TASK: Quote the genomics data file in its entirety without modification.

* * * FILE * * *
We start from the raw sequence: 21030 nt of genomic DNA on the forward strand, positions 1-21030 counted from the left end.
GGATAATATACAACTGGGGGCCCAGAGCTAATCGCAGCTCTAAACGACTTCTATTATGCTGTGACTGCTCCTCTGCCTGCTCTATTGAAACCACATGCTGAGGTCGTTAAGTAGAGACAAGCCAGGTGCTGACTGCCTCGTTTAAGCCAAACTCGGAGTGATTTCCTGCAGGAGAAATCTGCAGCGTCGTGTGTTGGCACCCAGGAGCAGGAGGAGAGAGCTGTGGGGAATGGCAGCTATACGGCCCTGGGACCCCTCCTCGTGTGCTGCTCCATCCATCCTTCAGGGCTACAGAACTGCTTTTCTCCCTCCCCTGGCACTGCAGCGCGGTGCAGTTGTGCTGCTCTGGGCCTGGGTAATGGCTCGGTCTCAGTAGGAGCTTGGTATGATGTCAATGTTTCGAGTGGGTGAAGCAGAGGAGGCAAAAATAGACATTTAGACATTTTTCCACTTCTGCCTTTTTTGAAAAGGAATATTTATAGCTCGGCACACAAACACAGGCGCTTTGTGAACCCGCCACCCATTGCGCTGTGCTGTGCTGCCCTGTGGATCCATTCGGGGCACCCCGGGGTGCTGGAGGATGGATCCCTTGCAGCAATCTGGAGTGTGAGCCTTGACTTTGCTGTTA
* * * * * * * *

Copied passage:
We start from the raw sequence: 21030 nt of genomic DNA on the forward strand, positions 1-21030 counted from the left end.
GGATAATATACAACTGGGGGCCCAGAGCTAATCGCAGCTCTAAACGACTTCTATTATGCTGTGACTGCTCCTCTGCCTGCTCTATTGAAACCACATGCTGAGGTCGTTAAGTAGAGACAAGCCAGGTGCTGACTGCCTCGTTTAAGCCAAACTCGGAGTGATTTCCTGCAGGAGAAATCTGCAGCGTCGTGTGTTGGCACCCAGGAGCAGGAGGAGAGAGCTGTGGGGAATGGCAGCTATACGGCCCTGGGACCCCTCCTCGTGTGCTGCTCCATCCATCCTTCAGGGCTACAGAACTGCTTTTCTCCCTCCCCTGGCACTGCAGCGCGGTGCAGTTGTGCTGCTCTGGGCCTGGGTAATGGCTCGGTCTCAGTAGGAGCTTGGTATGATGTCAATGTTTCGAGTGGGTGAAGCAGAGGAGGCAAAAATAGACATTTAGACATTTTTCCACTTCTGCCTTTTTTGAAAAGGAATATTTATAGCTCGGCACACAAACACAGGCGCTTTGTGAACCCGCCACCCATTGCGCTGTGCTGTGCTGCCCTGTGGATCCATTCGGGGCACCCCGGGGTGCTGGAGGATGGATCCCTTGCAGCAATCTGGAGTGTGAGCCTTGACTTTGCTGTTA